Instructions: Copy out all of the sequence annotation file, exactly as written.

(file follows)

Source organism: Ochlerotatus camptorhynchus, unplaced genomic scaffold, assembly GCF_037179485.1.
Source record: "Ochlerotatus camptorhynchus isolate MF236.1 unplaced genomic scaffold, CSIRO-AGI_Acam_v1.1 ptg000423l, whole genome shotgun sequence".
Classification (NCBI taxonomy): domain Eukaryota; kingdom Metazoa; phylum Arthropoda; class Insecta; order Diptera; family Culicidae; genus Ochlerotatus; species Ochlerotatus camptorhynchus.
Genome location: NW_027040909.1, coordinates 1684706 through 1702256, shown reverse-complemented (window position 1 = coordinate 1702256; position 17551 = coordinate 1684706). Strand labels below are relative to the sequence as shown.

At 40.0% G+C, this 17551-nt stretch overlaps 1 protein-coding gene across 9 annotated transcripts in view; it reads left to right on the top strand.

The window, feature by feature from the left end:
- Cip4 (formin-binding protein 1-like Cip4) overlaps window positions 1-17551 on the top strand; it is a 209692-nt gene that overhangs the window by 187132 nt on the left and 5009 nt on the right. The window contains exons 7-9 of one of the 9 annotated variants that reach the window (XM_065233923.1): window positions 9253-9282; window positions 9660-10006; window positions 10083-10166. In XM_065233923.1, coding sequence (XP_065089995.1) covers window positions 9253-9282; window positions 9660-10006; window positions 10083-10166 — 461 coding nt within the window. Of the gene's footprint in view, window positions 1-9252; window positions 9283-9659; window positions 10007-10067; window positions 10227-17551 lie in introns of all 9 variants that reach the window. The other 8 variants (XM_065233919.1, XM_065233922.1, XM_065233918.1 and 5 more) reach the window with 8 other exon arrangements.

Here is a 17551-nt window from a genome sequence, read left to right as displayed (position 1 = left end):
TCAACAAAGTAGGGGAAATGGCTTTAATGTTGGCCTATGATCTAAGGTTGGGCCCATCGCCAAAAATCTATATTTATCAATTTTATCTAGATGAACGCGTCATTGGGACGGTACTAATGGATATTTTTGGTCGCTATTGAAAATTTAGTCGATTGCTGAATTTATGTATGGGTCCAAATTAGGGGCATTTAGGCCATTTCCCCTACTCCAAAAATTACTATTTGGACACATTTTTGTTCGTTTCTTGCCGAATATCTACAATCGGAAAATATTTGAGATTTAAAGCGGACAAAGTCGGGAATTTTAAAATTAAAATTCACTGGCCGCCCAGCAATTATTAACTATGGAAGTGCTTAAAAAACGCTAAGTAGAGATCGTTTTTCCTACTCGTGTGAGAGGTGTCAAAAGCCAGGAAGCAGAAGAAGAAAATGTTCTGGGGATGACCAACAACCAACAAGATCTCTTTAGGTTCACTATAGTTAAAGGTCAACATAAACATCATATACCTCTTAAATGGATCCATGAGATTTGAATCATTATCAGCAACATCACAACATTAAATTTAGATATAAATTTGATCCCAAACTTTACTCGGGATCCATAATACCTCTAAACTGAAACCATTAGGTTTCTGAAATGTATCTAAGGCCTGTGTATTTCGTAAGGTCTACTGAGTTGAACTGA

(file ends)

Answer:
Source organism: Ochlerotatus camptorhynchus, unplaced genomic scaffold, assembly GCF_037179485.1.
Source record: "Ochlerotatus camptorhynchus isolate MF236.1 unplaced genomic scaffold, CSIRO-AGI_Acam_v1.1 ptg000423l, whole genome shotgun sequence".
Classification (NCBI taxonomy): domain Eukaryota; kingdom Metazoa; phylum Arthropoda; class Insecta; order Diptera; family Culicidae; genus Ochlerotatus; species Ochlerotatus camptorhynchus.
Genome location: NW_027040909.1, coordinates 1684706 through 1702256, shown reverse-complemented (window position 1 = coordinate 1702256; position 17551 = coordinate 1684706). Strand labels below are relative to the sequence as shown.

At 40.0% G+C, this 17551-nt stretch overlaps 1 protein-coding gene across 9 annotated transcripts in view; it reads left to right on the top strand.

The window, feature by feature from the left end:
- Cip4 (formin-binding protein 1-like Cip4) overlaps window positions 1-17551 on the top strand; it is a 209692-nt gene that overhangs the window by 187132 nt on the left and 5009 nt on the right. The window contains exons 7-9 of one of the 9 annotated variants that reach the window (XM_065233923.1): window positions 9253-9282; window positions 9660-10006; window positions 10083-10166. In XM_065233923.1, coding sequence (XP_065089995.1) covers window positions 9253-9282; window positions 9660-10006; window positions 10083-10166 — 461 coding nt within the window. Of the gene's footprint in view, window positions 1-9252; window positions 9283-9659; window positions 10007-10067; window positions 10227-17551 lie in introns of all 9 variants that reach the window. The other 8 variants (XM_065233919.1, XM_065233922.1, XM_065233918.1 and 5 more) reach the window with 8 other exon arrangements.

Here is a 17551-nt window from a genome sequence, read left to right as displayed (position 1 = left end):
TCAACAAAGTAGGGGAAATGGCTTTAATGTTGGCCTATGATCTAAGGTTGGGCCCATCGCCAAAAATCTATATTTATCAATTTTATCTAGATGAACGCGTCATTGGGACGGTACTAATGGATATTTTTGGTCGCTATTGAAAATTTAGTCGATTGCTGAATTTATGTATGGGTCCAAATTAGGGGCATTTAGGCCATTTCCCCTACTCCAAAAATTACTATTTGGACACATTTTTGTTCGTTTCTTGCCGAATATCTACAATCGGAAAATATTTGAGATTTAAAGCGGACAAAGTCGGGAATTTTAAAATTAAAATTCACTGGCCGCCCAGCAATTATTAACTATGGAAGTGCTTAAAAAACGCTAAGTAGAGATCGTTTTTCCTACTCGTGTGAGAGGTGTCAAAAGCCAGGAAGCAGAAGAAGAAAATGTTCTGGGGATGACCAACAACCAACAAGATCTCTTTAGGTTCACTATAGTTAAAGGTCAACATAAACATCATATACCTCTTAAATGGATCCATGAGATTTGAATCATTATCAGCAACATCACAACATTAAATTTAGATATAAATTTGATCCCAAACTTTACTCGGGATCCATAATACCTCTAAACTGAAACCATTAGGTTTCTGAAATGTATCTAAGGCCTGTGTATTTCGTAAGGTCTACTGAGTTGAACTGA